Russia finds dead lawyer Magnitsky guilty

2013-07-11 16:00
A portrait of lawyer Sergei Magnitsky who died in jail, is held by his mother Nataliya Magnitskaya, as she speaks during an interview with the AP in Moscow. (File, AP)

A portrait of lawyer Sergei Magnitsky who died in jail, is held by his mother Nataliya Magnitskaya, as she speaks during an interview with the AP in Moscow. (File, AP)

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Moscow - A Moscow court found the late investment fund lawyer Sergei Magnitsky guilty of tax evasion on Thursday in Russia's first posthumous trial, a verdict that will further undermine President Vladimir Putin's reputation in the West.

The court also convicted Magnitsky's former client William Browder, a Briton who has spearheaded an international campaign to expose corruption and punish Russian officials he blames for Magnitsky's death in a Moscow jail while awaiting trial in 2009.

Browder, tried in absentia, was sentenced to nine years in prison in the case which has shown the dangers faced by Russians who challenge the authorities under Putin and deepened US and European concern over human rights and the rule of law.

"Today's verdict will go down in history as one of the most shameful moments for Russia since the days of Josef Stalin," Browder, who lives in Britain and is unlikely to be extradited to Russia, said in an e-mailed statement.

Magnitsky died after a year in jail during which he said he was mistreated and denied medical care in an effort to get him to confess to tax evasion and give evidence against Browder, the head of investment fund Hermitage Capital Management.

The Kremlin's own human rights council has said there was evidence suggesting Magnitsky, aged 37, was beaten to death. Yet Putin has dismissed allegations of torture or foul play and told the nation last year that he died of heart failure.

Magnitsky Act

Nobody has been convicted for Magnitsky's death, and a judge threw out a case against a senior prison official who was the only person to face trial, after Putin signalled that Russian authorities should not be blamed.

After lobbying by Browder, the US Congress passed the Magnitsky Act, which bars Russians believed to have been involved in his death or other severe human rights abuses from entering the United States, and freezes their assets there.

President Barack Obama signed the legislation last December, adding to strains that increased between the former Cold War adversaries after Putin returned to the Kremlin for a new six-year term in May 2012.

Putin, who accuses the United States of using human rights concerns as a pretext to meddle in Russia's affairs, swiftly retaliated by imposing similar measures on Americans and also barring US couples from adopting Russian children.

Russian authorities closed the case against Magnitsky after his death but reopened it in 2011. His family said it was illegal to try a dead man without the consent of his relatives.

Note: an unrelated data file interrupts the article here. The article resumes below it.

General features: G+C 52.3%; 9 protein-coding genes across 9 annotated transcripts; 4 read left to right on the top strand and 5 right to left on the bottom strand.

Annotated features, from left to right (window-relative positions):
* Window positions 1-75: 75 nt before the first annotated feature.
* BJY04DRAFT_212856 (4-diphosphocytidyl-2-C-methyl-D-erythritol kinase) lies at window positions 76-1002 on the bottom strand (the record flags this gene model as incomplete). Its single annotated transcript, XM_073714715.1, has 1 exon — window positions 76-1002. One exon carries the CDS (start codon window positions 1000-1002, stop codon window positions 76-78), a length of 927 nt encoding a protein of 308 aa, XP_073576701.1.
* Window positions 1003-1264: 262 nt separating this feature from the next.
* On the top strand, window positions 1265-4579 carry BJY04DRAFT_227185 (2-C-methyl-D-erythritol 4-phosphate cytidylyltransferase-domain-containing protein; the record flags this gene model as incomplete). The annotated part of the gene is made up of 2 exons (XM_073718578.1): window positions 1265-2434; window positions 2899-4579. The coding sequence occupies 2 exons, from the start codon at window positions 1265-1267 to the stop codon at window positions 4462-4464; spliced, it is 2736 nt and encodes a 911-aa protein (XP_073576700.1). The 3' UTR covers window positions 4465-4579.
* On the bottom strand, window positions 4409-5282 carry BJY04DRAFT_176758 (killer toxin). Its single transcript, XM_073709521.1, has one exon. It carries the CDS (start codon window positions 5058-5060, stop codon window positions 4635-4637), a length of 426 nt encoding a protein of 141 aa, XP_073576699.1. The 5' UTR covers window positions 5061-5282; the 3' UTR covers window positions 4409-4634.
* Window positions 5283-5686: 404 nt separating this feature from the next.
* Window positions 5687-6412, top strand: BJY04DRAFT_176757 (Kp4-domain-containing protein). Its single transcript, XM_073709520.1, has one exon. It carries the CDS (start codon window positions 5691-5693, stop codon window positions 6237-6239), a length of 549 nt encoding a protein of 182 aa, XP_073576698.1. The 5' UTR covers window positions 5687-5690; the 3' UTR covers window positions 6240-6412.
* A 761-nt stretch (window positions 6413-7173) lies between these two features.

"This show trial confirms that Vladimir Putin is ready to sacrifice his international credibility to protect corrupt officials who murdered an innocent lawyer and stole $230m from the Russian state," Hermitage Capital said in a statement.

Self-enrichment


Browder, whose fund was once the largest investor in Russian equity markets, says Magnitsky's arrest was engineered by the same police and tax officials he had implicated in the alleged theft through fraudulent tax refunds.

He and his supporters have documented what they say is evidence that officials involved in the case had vastly enriched themselves, with homes, cars and other property far out of reach of their state salaries.

The case "shows the lengths that Putin is ready to go to to retaliate against anyone who exposes the stealing and corruption he presides over," Browder said, adding that the government had inflicted "malicious pain" on Magnitsky's grieving family.

Putin's spokesperson, Dmitry Peskov, declined to comment on the verdict or Browder's remarks.

Magnitsky's mother, Natalya, declined to attend a trial she called an "outrage against the memory of my son". The court appointed defence lawyers after she and Browder refused to do so.

The courtroom cage reserved for defendants stood empty as judge Igor Alisov read the verdict, saying the state had proven its claim that Magnitsky, acting in Browder's interests, had organised and implemented a large-scale tax evasion scheme.

Appeal on the cards

Prosecutors had accused Magnitsky and Browder of failing to pay $16m in taxes.

Browder's court-appointed lawyer said he would appeal the verdict.

Browder was barred from Russia in 2005 as Hermitage found itself under increasing official pressure after he voiced criticism of corporate governance at large Russian companies.

Prosecutor Svyatoslav Slobodin said Browder would be arrested if he entered Russia, but Russia's chances of jailing him are limited.

Interpol has refused to include Browder on its international search list after deciding that Russia's tax evasion case against him was "predominantly political".

Read more on:    vladimir putin  |  russia  |  human rights

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